Business leaders are being challenged to improve the effectiveness of their organisations by reinventing and changing the way they manage their companies and workforces.

Phil Jones, chief executive of Peterborough-based strategy and performance management consultancy Excitant (, says that at a time of continuing austerity, uncertainty and increasing competition, companies need to do more to strengthen their position to be fit to face the future.

Traditionally, says Phil, companies aim for performance efficiencies and profitability through cost-cutting, increased productivity and process improvements. But many companies have exhausted both the opportunities and the number of ways to reduce or optimise their operational processes.

He is convinced there is another way for companies to achieve continued success – by fundamentally changing the way leaders manage businesses to deliver radical improvements throughout their organisations.

Phil sets out his business leadership strategy in this month’s guest blog post on the website of Peterborough-based Metrix Marketing (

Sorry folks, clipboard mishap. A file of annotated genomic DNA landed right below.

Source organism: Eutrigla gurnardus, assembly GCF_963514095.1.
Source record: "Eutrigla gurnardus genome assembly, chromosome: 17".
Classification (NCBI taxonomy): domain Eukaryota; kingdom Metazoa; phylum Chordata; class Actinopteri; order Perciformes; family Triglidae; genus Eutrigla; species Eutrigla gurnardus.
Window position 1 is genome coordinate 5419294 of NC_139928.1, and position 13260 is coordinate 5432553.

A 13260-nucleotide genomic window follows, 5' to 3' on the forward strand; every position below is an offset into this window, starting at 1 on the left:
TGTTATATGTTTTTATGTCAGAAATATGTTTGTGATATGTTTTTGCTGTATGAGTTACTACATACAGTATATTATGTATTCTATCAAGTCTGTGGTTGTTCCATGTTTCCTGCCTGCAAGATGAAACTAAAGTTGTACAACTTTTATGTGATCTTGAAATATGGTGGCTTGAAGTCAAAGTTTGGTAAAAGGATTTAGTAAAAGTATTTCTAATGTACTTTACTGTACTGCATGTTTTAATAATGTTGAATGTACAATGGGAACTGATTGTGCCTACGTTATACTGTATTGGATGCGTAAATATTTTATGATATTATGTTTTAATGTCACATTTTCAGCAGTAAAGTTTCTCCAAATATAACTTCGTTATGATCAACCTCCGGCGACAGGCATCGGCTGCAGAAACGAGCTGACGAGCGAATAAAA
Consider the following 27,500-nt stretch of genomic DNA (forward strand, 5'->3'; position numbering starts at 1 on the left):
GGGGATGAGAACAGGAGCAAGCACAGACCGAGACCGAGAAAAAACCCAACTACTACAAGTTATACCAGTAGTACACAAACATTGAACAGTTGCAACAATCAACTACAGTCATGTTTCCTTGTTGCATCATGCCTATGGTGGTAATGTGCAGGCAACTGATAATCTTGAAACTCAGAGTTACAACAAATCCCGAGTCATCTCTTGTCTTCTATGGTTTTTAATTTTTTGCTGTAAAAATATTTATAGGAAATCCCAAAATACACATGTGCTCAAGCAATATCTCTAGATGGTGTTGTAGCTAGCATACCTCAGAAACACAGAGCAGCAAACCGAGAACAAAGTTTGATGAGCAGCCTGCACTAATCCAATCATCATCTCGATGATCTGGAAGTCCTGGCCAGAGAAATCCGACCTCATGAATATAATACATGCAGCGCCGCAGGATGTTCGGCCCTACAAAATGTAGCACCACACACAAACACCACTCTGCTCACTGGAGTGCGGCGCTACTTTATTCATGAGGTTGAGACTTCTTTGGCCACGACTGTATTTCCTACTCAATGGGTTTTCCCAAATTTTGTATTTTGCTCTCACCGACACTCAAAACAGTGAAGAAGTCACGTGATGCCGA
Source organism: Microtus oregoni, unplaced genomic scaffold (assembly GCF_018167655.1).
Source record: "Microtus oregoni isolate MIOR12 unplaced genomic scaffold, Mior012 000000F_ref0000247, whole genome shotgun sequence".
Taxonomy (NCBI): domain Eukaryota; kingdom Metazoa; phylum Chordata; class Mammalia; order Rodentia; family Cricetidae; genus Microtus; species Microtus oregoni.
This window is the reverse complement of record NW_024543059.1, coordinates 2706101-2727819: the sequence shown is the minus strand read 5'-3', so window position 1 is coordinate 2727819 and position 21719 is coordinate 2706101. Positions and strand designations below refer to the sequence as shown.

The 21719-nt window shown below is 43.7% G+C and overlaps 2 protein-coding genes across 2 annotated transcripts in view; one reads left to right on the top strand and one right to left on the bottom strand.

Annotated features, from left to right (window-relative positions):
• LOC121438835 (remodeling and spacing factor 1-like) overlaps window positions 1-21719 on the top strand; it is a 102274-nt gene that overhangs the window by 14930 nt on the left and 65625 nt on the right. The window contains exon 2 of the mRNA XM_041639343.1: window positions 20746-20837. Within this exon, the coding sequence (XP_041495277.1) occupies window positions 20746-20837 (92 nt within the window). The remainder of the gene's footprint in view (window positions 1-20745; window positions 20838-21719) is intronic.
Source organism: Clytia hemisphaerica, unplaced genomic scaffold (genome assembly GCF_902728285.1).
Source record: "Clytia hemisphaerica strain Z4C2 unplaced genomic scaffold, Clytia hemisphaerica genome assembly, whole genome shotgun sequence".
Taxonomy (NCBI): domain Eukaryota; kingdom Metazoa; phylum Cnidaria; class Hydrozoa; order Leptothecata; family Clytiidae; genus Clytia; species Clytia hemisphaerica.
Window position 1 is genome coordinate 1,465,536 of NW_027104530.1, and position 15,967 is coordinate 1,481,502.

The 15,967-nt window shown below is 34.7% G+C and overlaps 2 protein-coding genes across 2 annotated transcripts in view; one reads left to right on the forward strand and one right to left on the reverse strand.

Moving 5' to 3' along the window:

“There is an alternative to yet more cost-cutting and process improvements. If we challenge our existing approaches and reinvent how we manage, we can improve the culture we create and therefore the effectiveness of our people and our organisations.”

Phil says that over the past 20 years there has been little change in the way organisations are managed.

“The 70s and 80s saw the introduction of structured strategy, planning and management. The 90s saw a dramatic increase in the information available to make decisions, through analytical tools, business intelligence and data mining.

“The revolution brought about superficial changes but wearing casual clothes, installing soft cushions and playing table football did not substantially change how we managed. Despite the clothes, a manager from 20 years ago would still recognise what we do.

“There have, however, been radical changes since the 1990s which have impacted on business – the internet, social media, technology and the way companies engage with people rather than markets.

“We have a new generation of people coming through to the workforce – a generation exposed to the internet revolution and social media explosion who expect greater connectivity and interaction.

“They want to work differently and be treated differently. Yet we have not seen a radical change in how we manage our organisations, resources and our people.”

He says that in some instances, management systems unintentionally remove authority and responsibility instead of empowering managers.

“To bring the best out of our people we have to focus on how we think about how we should manage; first challenging our own beliefs and behaviours, then challenging those of our people. When you change beliefs and behaviours, everything else follows.”